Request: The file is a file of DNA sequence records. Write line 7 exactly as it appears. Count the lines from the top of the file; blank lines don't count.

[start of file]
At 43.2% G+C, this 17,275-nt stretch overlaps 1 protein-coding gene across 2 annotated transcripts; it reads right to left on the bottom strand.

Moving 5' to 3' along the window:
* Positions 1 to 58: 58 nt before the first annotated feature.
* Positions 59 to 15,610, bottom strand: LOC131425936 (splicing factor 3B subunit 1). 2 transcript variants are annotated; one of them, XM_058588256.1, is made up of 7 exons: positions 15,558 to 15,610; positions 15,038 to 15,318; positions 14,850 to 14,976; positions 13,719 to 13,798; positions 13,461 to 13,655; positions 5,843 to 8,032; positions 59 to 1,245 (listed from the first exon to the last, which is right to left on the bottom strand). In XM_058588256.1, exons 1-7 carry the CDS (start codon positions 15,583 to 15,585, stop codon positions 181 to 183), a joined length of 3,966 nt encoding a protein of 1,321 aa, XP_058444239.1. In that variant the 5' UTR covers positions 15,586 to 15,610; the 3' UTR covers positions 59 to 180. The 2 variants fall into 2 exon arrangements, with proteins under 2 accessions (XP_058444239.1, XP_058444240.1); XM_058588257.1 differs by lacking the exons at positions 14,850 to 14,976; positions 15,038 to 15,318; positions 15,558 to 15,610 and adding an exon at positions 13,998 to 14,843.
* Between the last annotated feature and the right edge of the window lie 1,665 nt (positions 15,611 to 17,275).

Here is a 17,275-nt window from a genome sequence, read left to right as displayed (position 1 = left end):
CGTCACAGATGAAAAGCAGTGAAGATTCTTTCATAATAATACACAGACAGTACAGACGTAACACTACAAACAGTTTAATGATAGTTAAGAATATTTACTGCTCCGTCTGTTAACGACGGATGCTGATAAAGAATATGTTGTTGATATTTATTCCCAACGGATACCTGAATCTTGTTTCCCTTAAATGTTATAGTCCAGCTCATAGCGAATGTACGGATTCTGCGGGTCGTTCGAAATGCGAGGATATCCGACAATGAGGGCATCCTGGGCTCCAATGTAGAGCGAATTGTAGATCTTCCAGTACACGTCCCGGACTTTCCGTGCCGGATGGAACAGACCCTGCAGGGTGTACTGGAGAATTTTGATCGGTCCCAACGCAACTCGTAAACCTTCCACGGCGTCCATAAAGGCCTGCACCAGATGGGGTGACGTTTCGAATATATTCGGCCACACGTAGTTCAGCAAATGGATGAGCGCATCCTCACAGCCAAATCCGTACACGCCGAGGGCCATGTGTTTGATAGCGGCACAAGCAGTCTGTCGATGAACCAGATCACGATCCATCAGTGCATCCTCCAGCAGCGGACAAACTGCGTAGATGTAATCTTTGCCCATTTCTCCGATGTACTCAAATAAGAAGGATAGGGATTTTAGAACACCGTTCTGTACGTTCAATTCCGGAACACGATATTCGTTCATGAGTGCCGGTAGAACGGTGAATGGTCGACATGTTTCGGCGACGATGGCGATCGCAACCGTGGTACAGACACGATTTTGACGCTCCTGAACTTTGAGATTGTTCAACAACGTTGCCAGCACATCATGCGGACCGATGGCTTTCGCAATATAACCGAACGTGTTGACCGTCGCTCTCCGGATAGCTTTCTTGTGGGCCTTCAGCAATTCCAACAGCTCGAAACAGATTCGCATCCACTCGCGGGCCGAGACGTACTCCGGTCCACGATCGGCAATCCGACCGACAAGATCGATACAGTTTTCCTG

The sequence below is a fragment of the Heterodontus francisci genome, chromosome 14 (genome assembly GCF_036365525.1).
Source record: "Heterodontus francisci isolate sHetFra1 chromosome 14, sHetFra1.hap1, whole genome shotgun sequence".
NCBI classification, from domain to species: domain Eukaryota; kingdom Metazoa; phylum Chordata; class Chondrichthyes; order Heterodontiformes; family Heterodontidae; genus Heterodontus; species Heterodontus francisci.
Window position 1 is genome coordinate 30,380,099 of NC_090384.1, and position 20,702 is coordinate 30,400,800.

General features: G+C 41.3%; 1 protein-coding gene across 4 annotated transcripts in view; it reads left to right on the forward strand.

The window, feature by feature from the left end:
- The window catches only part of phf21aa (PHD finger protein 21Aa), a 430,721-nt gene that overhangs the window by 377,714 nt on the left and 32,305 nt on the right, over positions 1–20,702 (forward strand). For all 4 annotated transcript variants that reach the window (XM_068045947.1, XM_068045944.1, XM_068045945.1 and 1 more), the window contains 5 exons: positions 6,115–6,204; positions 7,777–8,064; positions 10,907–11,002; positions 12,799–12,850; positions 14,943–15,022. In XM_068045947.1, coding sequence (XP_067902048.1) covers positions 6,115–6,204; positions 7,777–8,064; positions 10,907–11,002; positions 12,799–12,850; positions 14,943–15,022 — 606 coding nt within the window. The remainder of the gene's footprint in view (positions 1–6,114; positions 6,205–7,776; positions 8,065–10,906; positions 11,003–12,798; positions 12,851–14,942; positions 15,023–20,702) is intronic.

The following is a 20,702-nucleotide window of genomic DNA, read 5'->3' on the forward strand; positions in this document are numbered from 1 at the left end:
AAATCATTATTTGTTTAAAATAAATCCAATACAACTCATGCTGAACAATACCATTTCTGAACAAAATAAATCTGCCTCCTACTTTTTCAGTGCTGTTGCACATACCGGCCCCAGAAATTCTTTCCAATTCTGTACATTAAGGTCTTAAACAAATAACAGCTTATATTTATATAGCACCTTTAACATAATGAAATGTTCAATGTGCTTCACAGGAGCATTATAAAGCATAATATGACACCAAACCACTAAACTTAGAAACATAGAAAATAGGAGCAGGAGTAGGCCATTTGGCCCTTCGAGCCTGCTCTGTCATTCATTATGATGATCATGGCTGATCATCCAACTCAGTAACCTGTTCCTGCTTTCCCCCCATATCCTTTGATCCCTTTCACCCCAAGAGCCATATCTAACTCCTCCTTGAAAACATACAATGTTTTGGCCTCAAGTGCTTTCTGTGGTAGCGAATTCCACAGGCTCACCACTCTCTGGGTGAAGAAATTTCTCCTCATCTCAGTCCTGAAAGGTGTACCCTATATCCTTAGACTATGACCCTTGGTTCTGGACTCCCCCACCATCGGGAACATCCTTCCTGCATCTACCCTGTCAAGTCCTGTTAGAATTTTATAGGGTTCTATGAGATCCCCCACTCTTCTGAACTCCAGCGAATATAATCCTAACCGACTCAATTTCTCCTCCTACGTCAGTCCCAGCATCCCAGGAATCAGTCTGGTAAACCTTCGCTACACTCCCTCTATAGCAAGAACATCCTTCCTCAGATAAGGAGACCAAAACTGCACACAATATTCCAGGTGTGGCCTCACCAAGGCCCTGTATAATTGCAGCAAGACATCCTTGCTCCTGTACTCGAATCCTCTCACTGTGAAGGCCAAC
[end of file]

CGTCACAGATGAAAAGCAGTGAAGATTCTTTCATAATAATACACAGACAGTACAGACGTAACACTACAAACAGTTTAATGATAGTTAAGAATATTTACTGCTCCGTCTGTTAACGACGGATGCTGATAAAGAATATGTTGTTGATATTTATTCCCAACGGATACCTGAATCTTGTTTCCCTTAAATGTTATAGTCCAGCTCATAGCGAATGTACGGATTCTGCGGGTCGTTCGAAATGCGAGGATATCCGACAATGAGGGCATCCTGGGCTCCAATGTAGAGCGAATTGTAGATCTTCCAGTACACGTCCCGGACTTTCCGTGCCGGATGGAACAGACCCTGCAGGGTGTACTGGAGAATTTTGATCGGTCCCAACGCAACTCGTAAACCTTCCACGGCGTCCATAAAGGCCTGCACCAGATGGGGTGACGTTTCGAATATATTCGGCCACACGTAGTTCAGCAAATGGATGAGCGCATCCTCACAGCCAAATCCGTACACGCCGAGGGCCATGTGTTTGATAGCGGCACAAGCAGTCTGTCGATGAACCAGATCACGATCCATCAGTGCATCCTCCAGCAGCGGACAAACTGCGTAGATGTAATCTTTGCCCATTTCTCCGATGTACTCAAATAAGAAGGATAGGGATTTTAGAACACCGTTCTGTACGTTCAATTCCGGAACACGATATTCGTTCATGAGTGCCGGTAGAACGGTGAATGGTCGACATGTTTCGGCGACGATGGCGATCGCAACCGTGGTACAGACACGATTTTGACGCTCCTGAACTTTGAGATTGTTCAACAACGTTGCCAGCACATCATGCGGACCGATGGCTTTCGCAATATAACCGAACGTGTTGACCGTCGCTCTCCGGATAGCTTTCTTGTGGGCCTTCAGCAATTCCAACAGCTCGAAACAGATTCGCATCCACTCGCGGGCCGAGACGTACTCCGGTCCACGATCGGCAATCCGACCGACAAGATCGATACAGTTTTCCTG